Sheridan Smith was close to tears and admitted she was “getting emotional” on BBC News after singing Vera Lynn at the service in Portsmouth to mark the 75th anniversary of the D-Day landings. Speaking on-air, she said: “We all stick together and being out there signing ‘we will meet again, keep smiling through.’ There is such camaraderie here today, and, oh I’m getting emotional.”
She added: “But it is, and everyone is here together. We all pull together in times of need and you just feel that today.
“It is such an incredible experience and I got goosebumps honestly, it’s amazing.”
Ms Smith was choking up as she answered the questions live on-air.
Asked how she was feeling after the performance, she said: “I am shaking, it was such an honour.
“To be here with all the veterans and the Royal Family, it is such an honour that I got to sing with them.
“But, I was so nervous, I am still shaking.”
The commemoration on the south coast was held to honour the 75th anniversary of the day the Allied forced invaded Normandy, France in 1944.
The event was attended by international leaders and veterans, as well as the Royal Family.
During her speech, the Queen said “thank you” to all those who offered up “heroism, courage and sacrifice” to storm the beaches of Normandy in June 1944.
She said: “When I attended the commemoration of the 60th anniversary of the D-Day landings, some thought it might be the last such event.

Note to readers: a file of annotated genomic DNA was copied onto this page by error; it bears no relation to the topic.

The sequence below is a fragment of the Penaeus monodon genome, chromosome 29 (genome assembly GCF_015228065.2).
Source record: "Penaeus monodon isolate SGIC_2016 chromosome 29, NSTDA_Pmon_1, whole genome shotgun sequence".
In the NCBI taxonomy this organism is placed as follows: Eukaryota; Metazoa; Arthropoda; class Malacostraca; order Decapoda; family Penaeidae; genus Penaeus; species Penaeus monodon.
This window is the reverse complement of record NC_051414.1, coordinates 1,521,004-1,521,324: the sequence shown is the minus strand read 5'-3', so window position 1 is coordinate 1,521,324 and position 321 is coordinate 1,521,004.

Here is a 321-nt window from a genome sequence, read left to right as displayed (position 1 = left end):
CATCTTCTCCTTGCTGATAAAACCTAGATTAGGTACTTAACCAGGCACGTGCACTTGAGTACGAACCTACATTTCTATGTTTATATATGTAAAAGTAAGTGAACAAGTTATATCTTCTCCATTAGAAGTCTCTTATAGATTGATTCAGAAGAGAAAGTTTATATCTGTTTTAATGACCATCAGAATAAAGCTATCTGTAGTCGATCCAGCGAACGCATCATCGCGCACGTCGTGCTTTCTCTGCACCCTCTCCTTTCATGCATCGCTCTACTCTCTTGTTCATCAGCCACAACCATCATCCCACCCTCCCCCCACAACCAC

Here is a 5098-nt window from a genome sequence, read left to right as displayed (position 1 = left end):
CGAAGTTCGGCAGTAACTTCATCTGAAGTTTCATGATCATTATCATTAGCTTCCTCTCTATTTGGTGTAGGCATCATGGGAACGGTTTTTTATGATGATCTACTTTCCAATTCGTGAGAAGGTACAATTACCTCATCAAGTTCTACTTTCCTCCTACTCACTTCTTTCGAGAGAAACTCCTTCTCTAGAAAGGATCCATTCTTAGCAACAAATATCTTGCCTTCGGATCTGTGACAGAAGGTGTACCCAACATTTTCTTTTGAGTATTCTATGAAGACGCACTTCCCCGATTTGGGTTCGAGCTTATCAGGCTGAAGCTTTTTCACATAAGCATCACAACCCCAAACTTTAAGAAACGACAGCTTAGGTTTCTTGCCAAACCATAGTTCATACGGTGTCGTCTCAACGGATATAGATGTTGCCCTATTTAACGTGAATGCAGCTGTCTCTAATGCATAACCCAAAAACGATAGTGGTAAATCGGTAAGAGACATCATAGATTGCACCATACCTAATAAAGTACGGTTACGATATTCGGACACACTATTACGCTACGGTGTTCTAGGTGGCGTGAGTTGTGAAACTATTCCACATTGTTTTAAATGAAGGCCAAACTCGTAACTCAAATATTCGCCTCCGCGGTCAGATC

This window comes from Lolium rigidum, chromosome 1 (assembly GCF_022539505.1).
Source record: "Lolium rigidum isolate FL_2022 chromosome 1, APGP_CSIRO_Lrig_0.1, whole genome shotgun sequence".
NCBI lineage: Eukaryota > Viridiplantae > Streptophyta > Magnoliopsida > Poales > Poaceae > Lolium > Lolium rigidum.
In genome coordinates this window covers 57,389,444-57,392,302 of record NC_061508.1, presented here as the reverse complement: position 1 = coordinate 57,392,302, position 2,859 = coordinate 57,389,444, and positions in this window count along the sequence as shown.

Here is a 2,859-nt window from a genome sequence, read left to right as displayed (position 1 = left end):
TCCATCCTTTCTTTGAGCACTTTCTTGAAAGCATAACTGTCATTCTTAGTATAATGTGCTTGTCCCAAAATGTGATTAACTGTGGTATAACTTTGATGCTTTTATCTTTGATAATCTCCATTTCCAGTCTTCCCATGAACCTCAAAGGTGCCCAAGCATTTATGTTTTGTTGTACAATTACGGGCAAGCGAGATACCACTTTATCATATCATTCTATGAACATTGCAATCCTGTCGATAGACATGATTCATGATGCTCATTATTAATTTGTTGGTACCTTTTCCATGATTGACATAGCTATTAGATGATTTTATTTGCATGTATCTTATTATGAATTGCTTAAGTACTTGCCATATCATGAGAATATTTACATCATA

“But the wartime generation – my generation – is resilient, and I am delighted to be with you in Portsmouth today.
“Seventy-five years ago, hundreds of thousands of young soldiers, sailors and airmen left these shores in the cause of freedom.
“In a broadcast to the nation at that time, my Father, King George VI, said: ‘…what is demanded from us all is something more than courage and endurance; we need a revival of spirit, a new unconquerable resolve…’
“That is exactly what those brave men brought to the battle, as the fate of the world depended on their success.”
Prime Minister Theresa May also appeared at the event and read a letter from Captain Norman Skinner of the Royal Army Service Corps, to his wife Gladys on June 3, 1944.
The letter was in his pocket when he landed on Normandy’s Sword Beach on D-Day but he was killed the following day, leaving his wife and two young daughters.